As the World Cup is underway in Qatar, current geopolitical strife remains prevalent around the world. How do current global crises compare to those in previous years—and what impact does this heightened volatility have on U.S. equity markets? Plus, read more to learn why value stocks have steadily outperformed growth stocks in 2022—and discover whether our Research team expects this trend to continue.
Tuesday’s World Cup match—in which the U.S. defeated Iran 1-0 to move on to the round of 16—served as a reminder of the 1998 match between the nations that many considered to be the most politically charged game in World Cup history. The 1998 game came after two decades of rising tensions between the nations, and just a month after the U.S. labelled Iran as a state sponsor of terrorism. This year’s match, similarly, was preceded by rising political tensions. The U.S. and international community have taken the side of Iranian protestors opposing the current regime’s social and economic policies.
These protests add to what feels like a growing list of global crises – the war in Ukraine, Europe’s energy crunch, unrest in China; among others. While today’s geopolitical environment feels especially charged, recalling 1998 reminds us that geopolitical risks are a near-constant threat to the markets. Yet throughout history, the U.S. equity markets have grown steadily in the face of these many crises.
Since the start of this century, the Russell 3000 Index has returned an extraordinary 350%. The rest of the world as measured by the MSCI World ex USA Index has returned 156% over the same time frame. The world has been and will remain a volatile place, and markets will follow to a certain extent, but over time the U.S. capital markets have rewarded investor’s patience significantly more than other markets around the world.
And don’t forget: on Saturday, the U.S. will face off against the Netherlands, looking to advance to the final eight in the World Cup for the just the third time ever!
2022 has been anything but a normal year in the markets. One indication is the significant outperformance of value stocks versus growth stocks. “Value stocks” are more mature companies with less revenue growth potential, typically trading at cheaper valuations relative to the overall market. Stocks that exhibit higher revenue growth and have greater long-term opportunities are aptly coined “growth stocks.” These companies trade at more expensive valuations relative to their current financial profile due to the market’s expectation for outsized top line revenue growth.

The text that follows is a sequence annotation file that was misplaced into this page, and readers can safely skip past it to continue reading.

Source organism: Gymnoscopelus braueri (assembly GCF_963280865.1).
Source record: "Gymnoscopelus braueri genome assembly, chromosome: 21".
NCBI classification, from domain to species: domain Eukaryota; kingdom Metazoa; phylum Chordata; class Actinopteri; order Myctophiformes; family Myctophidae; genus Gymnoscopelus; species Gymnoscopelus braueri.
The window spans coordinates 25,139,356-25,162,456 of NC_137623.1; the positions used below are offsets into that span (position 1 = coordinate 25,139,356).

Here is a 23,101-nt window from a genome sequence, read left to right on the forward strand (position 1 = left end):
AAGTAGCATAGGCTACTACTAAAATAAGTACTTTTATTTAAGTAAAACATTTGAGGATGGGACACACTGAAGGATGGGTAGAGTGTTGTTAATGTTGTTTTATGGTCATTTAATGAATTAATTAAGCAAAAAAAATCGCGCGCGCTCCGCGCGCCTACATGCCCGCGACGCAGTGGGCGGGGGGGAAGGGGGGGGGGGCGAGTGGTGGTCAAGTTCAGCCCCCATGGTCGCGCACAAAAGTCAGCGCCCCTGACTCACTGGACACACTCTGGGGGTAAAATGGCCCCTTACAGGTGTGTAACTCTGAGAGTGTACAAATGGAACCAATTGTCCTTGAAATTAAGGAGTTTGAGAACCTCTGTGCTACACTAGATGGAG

Over the past 20 years, growth stocks have significantly outperformed value stocks. The Russell 1000 Growth Index has returned 679%, while the Russell 1000 Value Index has returned 441%. However, there has been a sharp reversal of this secular trend in 2022. The Russell 1000 Value Index has outperformed the Russell 1000 Growth Index by 19.6%! This is the greatest margin of outperformance in the last 20 years and has only been eclipsed once in the last 40 years – the bursting of the tech bubble in 2000.
As technological innovation continues to propel new industries, increasing economic efficiencies, and creating new markets, we expect growth stocks to show similar outperformance over the next 20 years. With value’s significant outperformance in 2022, we believe this favorably sets up for a rotation back to growth stocks in 2023 and beyond.
We wish you all a happy and healthy holiday season.
The Sandhill Research Team
Disclosure: This has been prepared for informational purposes only and does not constitute, either explicitly or implicitly, any provision of services or products by Sandhill Investment Management. Sandhill Investment Management (“Sandhill”) is a registered investment advisor with the Securities and Exchange Commission that is not affiliated with any parent company. Third-party information in this report has been obtained from sources believed to be accurate; however, Sandhill makes no guarantee as to the accuracy or completeness of the information. All statements made regarding companies, securities or other financial information contained in the content are strictly the beliefs and opinions of Sandhill and are not endorsements of any company or security or recommendations to buy or sell any security. The Russell 3000 Index is a market cap-weighted index of 3000 of the largest U.S. common stocks which represents 96% of the US equity market. The Russell 1000 Growth Index measures the performance of the large-cap growth segment of the U.S. equity universe. The Russell 1000 Value Index measures the performance of the large-cap value segment of the U.S. equity universe. The MSCI World ex USA Index captures large and mid-cap representation across 22 of 23 Developed Markets (DM) countries*– excluding the United States. Investments have the potential for profit or loss. Referenced benchmarks are not available for direct investment.
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